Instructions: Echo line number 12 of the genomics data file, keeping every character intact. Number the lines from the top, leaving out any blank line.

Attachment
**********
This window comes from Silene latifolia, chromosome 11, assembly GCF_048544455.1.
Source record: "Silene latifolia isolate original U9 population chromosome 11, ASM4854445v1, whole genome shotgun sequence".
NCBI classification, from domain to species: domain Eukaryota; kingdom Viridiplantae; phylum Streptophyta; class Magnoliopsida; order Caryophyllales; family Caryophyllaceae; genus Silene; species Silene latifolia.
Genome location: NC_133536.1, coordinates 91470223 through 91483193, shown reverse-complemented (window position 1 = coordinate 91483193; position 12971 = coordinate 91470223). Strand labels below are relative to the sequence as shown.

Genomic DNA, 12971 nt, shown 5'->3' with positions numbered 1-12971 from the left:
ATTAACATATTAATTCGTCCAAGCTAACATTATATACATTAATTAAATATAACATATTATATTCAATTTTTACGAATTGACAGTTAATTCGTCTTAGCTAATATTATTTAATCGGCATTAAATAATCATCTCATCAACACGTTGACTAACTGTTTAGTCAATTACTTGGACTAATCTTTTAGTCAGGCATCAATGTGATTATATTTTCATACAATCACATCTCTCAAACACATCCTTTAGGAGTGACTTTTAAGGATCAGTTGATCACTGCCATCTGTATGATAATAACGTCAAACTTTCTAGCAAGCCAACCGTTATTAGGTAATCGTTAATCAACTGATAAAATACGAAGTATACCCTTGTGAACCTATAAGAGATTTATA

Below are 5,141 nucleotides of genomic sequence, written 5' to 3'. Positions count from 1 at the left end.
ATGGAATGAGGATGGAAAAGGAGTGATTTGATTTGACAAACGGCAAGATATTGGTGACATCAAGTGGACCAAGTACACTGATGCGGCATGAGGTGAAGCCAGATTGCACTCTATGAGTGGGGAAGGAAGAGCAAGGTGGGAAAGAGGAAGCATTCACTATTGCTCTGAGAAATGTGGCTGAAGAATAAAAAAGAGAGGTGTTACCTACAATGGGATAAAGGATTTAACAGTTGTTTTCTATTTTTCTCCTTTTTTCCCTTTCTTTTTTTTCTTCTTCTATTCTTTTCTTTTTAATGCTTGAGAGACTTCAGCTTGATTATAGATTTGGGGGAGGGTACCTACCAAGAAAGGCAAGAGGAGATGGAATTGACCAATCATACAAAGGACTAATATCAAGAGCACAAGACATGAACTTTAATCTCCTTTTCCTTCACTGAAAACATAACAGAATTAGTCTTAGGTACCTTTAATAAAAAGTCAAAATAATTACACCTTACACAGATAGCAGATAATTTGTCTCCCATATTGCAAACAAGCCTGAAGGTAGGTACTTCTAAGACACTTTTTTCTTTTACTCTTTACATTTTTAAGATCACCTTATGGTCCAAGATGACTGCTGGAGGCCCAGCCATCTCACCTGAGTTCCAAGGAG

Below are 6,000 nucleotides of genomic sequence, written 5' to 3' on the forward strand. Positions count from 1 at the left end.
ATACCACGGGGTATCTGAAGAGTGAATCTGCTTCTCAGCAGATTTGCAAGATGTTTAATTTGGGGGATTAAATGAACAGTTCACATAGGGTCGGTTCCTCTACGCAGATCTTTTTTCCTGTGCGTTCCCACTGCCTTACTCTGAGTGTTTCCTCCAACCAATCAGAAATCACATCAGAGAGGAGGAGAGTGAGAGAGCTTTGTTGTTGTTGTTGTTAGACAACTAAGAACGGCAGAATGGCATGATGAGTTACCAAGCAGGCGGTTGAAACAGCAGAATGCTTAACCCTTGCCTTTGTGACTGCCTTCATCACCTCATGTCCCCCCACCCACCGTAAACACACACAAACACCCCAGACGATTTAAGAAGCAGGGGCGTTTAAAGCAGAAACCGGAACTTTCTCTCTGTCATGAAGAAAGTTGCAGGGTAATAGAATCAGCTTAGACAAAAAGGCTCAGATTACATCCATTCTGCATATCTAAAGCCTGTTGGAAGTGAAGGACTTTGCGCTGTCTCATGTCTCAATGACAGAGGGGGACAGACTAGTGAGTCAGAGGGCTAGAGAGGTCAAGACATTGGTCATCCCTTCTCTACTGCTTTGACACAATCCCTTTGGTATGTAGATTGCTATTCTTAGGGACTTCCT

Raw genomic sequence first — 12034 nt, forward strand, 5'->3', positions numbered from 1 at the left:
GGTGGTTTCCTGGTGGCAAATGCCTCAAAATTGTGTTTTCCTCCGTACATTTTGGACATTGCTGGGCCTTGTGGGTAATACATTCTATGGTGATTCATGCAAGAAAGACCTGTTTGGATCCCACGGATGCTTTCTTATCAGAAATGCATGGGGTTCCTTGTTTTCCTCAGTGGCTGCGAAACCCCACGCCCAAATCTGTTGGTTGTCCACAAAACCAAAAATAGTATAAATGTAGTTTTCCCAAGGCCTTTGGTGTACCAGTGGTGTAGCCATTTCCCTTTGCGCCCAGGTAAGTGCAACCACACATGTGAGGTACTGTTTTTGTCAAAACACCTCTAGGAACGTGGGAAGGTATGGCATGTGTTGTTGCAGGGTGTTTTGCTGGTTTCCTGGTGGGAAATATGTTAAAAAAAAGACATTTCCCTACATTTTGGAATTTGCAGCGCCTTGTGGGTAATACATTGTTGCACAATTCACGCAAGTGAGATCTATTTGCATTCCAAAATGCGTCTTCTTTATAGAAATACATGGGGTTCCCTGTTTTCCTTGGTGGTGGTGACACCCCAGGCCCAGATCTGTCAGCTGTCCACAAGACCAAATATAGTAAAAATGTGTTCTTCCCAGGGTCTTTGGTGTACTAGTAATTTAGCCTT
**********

GGTGGTTTCCTGGTGGCAAATGCCTCAAAATTGTGTTTTCCTCCGTACATTTTGGACATTGCTGGGCCTTGTGGGTAATACATTCTATGGTGATTCATGCAAGAAAGACCTGTTTGGATCCCACGGATGCTTTCTTATCAGAAATGCATGGGGTTCCTTGTTTTCCTCAGTGGCTGCGAAACCCCACGCCCAAATCTGTTGGTTGTCCACAAAACCAAAAATAGTATAAATGTAGTTTTCCCAAGGCCTTTGGTGTACCAGTGGTGTAGCCATTTCCCTTTGCGCCCAGGTAAGTGCAACCACACATGTGAGGTACTGTTTTTGTCAAAACACCTCTAGGAACGTGGGAAGGTATGGCATGTGTTGTTGCAGGGTGTTTTGCTGGTTTCCTGGTGGGAAATATGTTAAAAAAAAGACATTTCCCTACATTTTGGAATTTGCAGCGCCTTGTGGGTAATACATTGTTGCACAATTCACGCAAGTGAGATCTATTTGCATTCCAAAATGCGTCTTCTTTATAGAAATACATGGGGTTCCCTGTTTTCCTTGGTGGTGGTGACACCCCAGGCCCAGATCTGTCAGCTGTCCACAAGACCAAATATAGTAAAAATGTGTTCTTCCCAGGGTCTTTGGTGTACTAGTAATTTAGCCTT